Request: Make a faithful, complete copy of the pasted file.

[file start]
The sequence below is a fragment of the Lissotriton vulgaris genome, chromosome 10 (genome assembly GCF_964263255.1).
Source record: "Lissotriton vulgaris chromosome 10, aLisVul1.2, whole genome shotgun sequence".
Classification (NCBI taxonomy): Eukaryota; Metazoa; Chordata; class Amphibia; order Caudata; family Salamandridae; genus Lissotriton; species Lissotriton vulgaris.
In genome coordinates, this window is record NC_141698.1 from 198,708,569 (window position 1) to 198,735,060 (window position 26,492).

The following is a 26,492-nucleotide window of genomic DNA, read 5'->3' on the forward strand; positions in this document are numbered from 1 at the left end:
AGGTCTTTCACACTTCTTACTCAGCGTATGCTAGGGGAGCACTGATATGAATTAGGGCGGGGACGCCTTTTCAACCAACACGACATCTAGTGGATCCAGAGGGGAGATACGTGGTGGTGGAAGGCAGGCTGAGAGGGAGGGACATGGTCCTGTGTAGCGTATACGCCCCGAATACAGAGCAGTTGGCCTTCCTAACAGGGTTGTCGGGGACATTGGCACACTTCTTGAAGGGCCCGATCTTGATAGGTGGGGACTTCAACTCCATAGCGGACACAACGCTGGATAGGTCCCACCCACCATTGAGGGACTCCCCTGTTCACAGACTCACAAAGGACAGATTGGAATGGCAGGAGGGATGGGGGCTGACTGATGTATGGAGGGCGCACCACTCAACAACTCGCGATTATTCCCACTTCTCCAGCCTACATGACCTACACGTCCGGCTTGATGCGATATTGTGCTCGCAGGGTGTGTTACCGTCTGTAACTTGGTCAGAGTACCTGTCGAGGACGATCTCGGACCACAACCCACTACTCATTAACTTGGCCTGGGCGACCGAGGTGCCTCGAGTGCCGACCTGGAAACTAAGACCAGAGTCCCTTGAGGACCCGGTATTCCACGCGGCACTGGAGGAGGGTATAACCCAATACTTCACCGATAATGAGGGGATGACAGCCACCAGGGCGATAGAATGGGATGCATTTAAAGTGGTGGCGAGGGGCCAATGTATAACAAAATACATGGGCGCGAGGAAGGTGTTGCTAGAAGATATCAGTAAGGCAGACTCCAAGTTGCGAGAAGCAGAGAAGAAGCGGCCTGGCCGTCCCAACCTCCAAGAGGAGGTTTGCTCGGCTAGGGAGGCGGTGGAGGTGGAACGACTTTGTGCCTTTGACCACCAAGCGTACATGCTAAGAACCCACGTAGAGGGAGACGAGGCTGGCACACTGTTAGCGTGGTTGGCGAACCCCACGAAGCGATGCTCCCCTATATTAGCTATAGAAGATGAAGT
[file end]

The sequence below is a fragment of the Lissotriton vulgaris genome, chromosome 10 (genome assembly GCF_964263255.1).
Source record: "Lissotriton vulgaris chromosome 10, aLisVul1.2, whole genome shotgun sequence".
Classification (NCBI taxonomy): Eukaryota; Metazoa; Chordata; class Amphibia; order Caudata; family Salamandridae; genus Lissotriton; species Lissotriton vulgaris.
In genome coordinates, this window is record NC_141698.1 from 198,708,569 (window position 1) to 198,735,060 (window position 26,492).

The following is a 26,492-nucleotide window of genomic DNA, read 5'->3' on the forward strand; positions in this document are numbered from 1 at the left end:
AGGTCTTTCACACTTCTTACTCAGCGTATGCTAGGGGAGCACTGATATGAATTAGGGCGGGGACGCCTTTTCAACCAACACGACATCTAGTGGATCCAGAGGGGAGATACGTGGTGGTGGAAGGCAGGCTGAGAGGGAGGGACATGGTCCTGTGTAGCGTATACGCCCCGAATACAGAGCAGTTGGCCTTCCTAACAGGGTTGTCGGGGACATTGGCACACTTCTTGAAGGGCCCGATCTTGATAGGTGGGGACTTCAACTCCATAGCGGACACAACGCTGGATAGGTCCCACCCACCATTGAGGGACTCCCCTGTTCACAGACTCACAAAGGACAGATTGGAATGGCAGGAGGGATGGGGGCTGACTGATGTATGGAGGGCGCACCACTCAACAACTCGCGATTATTCCCACTTCTCCAGCCTACATGACCTACACGTCCGGCTTGATGCGATATTGTGCTCGCAGGGTGTGTTACCGTCTGTAACTTGGTCAGAGTACCTGTCGAGGACGATCTCGGACCACAACCCACTACTCATTAACTTGGCCTGGGCGACCGAGGTGCCTCGAGTGCCGACCTGGAAACTAAGACCAGAGTCCCTTGAGGACCCGGTATTCCACGCGGCACTGGAGGAGGGTATAACCCAATACTTCACCGATAATGAGGGGATGACAGCCACCAGGGCGATAGAATGGGATGCATTTAAAGTGGTGGCGAGGGGCCAATGTATAACAAAATACATGGGCGCGAGGAAGGTGTTGCTAGAAGATATCAGTAAGGCAGACTCCAAGTTGCGAGAAGCAGAGAAGAAGCGGCCTGGCCGTCCCAACCTCCAAGAGGAGGTTTGCTCGGCTAGGGAGGCGGTGGAGGTGGAACGACTTTGTGCCTTTGACCACCAAGCGTACATGCTAAGAACCCACGTAGAGGGAGACGAGGCTGGCACACTGTTAGCGTGGTTGGCGAACCCCACGAAGCGATGCTCCCCTATATTAGCTATAGAAGATGAAGT